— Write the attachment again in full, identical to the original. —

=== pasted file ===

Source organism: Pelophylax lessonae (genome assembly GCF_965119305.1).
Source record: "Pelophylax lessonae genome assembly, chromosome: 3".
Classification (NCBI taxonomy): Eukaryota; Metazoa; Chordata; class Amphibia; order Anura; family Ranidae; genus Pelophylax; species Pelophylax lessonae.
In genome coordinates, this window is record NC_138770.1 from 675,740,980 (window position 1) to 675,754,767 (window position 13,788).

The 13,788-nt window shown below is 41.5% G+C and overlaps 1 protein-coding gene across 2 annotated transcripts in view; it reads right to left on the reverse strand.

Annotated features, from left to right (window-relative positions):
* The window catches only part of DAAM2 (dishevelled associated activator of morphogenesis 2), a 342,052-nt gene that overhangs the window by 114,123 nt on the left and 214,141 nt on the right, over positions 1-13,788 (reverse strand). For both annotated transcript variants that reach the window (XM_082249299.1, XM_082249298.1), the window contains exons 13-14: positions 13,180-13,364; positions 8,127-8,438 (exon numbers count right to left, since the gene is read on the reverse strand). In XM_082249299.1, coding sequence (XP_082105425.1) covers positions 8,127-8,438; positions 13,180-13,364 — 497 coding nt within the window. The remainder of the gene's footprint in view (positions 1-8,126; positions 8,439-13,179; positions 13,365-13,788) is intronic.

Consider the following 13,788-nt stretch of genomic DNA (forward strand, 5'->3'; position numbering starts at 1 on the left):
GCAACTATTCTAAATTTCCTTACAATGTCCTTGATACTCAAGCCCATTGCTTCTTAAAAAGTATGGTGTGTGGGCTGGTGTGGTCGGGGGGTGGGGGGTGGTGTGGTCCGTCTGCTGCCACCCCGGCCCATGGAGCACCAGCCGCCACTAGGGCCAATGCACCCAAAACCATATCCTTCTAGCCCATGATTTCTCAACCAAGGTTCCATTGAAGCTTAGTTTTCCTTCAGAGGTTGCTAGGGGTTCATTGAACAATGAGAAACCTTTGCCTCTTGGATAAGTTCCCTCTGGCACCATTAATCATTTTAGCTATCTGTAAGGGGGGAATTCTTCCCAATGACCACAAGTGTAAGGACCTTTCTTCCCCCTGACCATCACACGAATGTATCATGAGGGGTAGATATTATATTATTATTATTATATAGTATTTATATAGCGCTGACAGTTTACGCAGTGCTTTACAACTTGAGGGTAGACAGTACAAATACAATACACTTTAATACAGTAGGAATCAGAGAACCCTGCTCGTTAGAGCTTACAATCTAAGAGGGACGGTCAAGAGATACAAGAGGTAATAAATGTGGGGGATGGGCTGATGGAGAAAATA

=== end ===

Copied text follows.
Source organism: Pelophylax lessonae (genome assembly GCF_965119305.1).
Source record: "Pelophylax lessonae genome assembly, chromosome: 3".
Classification (NCBI taxonomy): Eukaryota; Metazoa; Chordata; class Amphibia; order Anura; family Ranidae; genus Pelophylax; species Pelophylax lessonae.
In genome coordinates, this window is record NC_138770.1 from 675,740,980 (window position 1) to 675,754,767 (window position 13,788).

The 13,788-nt window shown below is 41.5% G+C and overlaps 1 protein-coding gene across 2 annotated transcripts in view; it reads right to left on the reverse strand.

Annotated features, from left to right (window-relative positions):
* The window catches only part of DAAM2 (dishevelled associated activator of morphogenesis 2), a 342,052-nt gene that overhangs the window by 114,123 nt on the left and 214,141 nt on the right, over positions 1-13,788 (reverse strand). For both annotated transcript variants that reach the window (XM_082249299.1, XM_082249298.1), the window contains exons 13-14: positions 13,180-13,364; positions 8,127-8,438 (exon numbers count right to left, since the gene is read on the reverse strand). In XM_082249299.1, coding sequence (XP_082105425.1) covers positions 8,127-8,438; positions 13,180-13,364 — 497 coding nt within the window. The remainder of the gene's footprint in view (positions 1-8,126; positions 8,439-13,179; positions 13,365-13,788) is intronic.

Consider the following 13,788-nt stretch of genomic DNA (forward strand, 5'->3'; position numbering starts at 1 on the left):
GCAACTATTCTAAATTTCCTTACAATGTCCTTGATACTCAAGCCCATTGCTTCTTAAAAAGTATGGTGTGTGGGCTGGTGTGGTCGGGGGGTGGGGGGTGGTGTGGTCCGTCTGCTGCCACCCCGGCCCATGGAGCACCAGCCGCCACTAGGGCCAATGCACCCAAAACCATATCCTTCTAGCCCATGATTTCTCAACCAAGGTTCCATTGAAGCTTAGTTTTCCTTCAGAGGTTGCTAGGGGTTCATTGAACAATGAGAAACCTTTGCCTCTTGGATAAGTTCCCTCTGGCACCATTAATCATTTTAGCTATCTGTAAGGGGGGAATTCTTCCCAATGACCACAAGTGTAAGGACCTTTCTTCCCCCTGACCATCACACGAATGTATCATGAGGGGTAGATATTATATTATTATTATTATATAGTATTTATATAGCGCTGACAGTTTACGCAGTGCTTTACAACTTGAGGGTAGACAGTACAAATACAATACACTTTAATACAGTAGGAATCAGAGAACCCTGCTCGTTAGAGCTTACAATCTAAGAGGGACGGTCAAGAGATACAAGAGGTAATAAATGTGGGGGATGGGCTGATGGAGAAAATA